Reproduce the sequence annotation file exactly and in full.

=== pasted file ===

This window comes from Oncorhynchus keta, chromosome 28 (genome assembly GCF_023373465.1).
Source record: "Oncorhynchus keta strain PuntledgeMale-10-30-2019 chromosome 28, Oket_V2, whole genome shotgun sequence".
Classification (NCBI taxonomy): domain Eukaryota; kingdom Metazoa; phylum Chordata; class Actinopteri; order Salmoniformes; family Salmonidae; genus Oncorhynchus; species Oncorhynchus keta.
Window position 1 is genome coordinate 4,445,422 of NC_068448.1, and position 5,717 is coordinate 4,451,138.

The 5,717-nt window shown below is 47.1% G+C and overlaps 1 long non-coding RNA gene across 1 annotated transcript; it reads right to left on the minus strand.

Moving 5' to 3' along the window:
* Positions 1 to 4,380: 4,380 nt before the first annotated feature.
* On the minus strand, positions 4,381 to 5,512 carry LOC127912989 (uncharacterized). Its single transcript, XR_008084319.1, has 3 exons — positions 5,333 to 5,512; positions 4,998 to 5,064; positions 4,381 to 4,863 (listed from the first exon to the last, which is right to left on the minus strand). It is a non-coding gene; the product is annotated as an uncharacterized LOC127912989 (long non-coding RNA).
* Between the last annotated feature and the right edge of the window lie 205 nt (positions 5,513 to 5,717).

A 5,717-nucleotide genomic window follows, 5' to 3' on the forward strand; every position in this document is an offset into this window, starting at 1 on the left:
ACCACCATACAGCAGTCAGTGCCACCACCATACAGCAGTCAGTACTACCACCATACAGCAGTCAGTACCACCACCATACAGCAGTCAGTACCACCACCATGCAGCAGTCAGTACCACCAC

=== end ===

This window comes from Oncorhynchus keta, chromosome 28 (genome assembly GCF_023373465.1).
Source record: "Oncorhynchus keta strain PuntledgeMale-10-30-2019 chromosome 28, Oket_V2, whole genome shotgun sequence".
Classification (NCBI taxonomy): domain Eukaryota; kingdom Metazoa; phylum Chordata; class Actinopteri; order Salmoniformes; family Salmonidae; genus Oncorhynchus; species Oncorhynchus keta.
Window position 1 is genome coordinate 4,445,422 of NC_068448.1, and position 5,717 is coordinate 4,451,138.

The 5,717-nt window shown below is 47.1% G+C and overlaps 1 long non-coding RNA gene across 1 annotated transcript; it reads right to left on the minus strand.

Moving 5' to 3' along the window:
* Positions 1 to 4,380: 4,380 nt before the first annotated feature.
* On the minus strand, positions 4,381 to 5,512 carry LOC127912989 (uncharacterized). Its single transcript, XR_008084319.1, has 3 exons — positions 5,333 to 5,512; positions 4,998 to 5,064; positions 4,381 to 4,863 (listed from the first exon to the last, which is right to left on the minus strand). It is a non-coding gene; the product is annotated as an uncharacterized LOC127912989 (long non-coding RNA).
* Between the last annotated feature and the right edge of the window lie 205 nt (positions 5,513 to 5,717).

A 5,717-nucleotide genomic window follows, 5' to 3' on the forward strand; every position in this document is an offset into this window, starting at 1 on the left:
ACCACCATACAGCAGTCAGTGCCACCACCATACAGCAGTCAGTACTACCACCATACAGCAGTCAGTACCACCACCATACAGCAGTCAGTACCACCACCATGCAGCAGTCAGTACCACCAC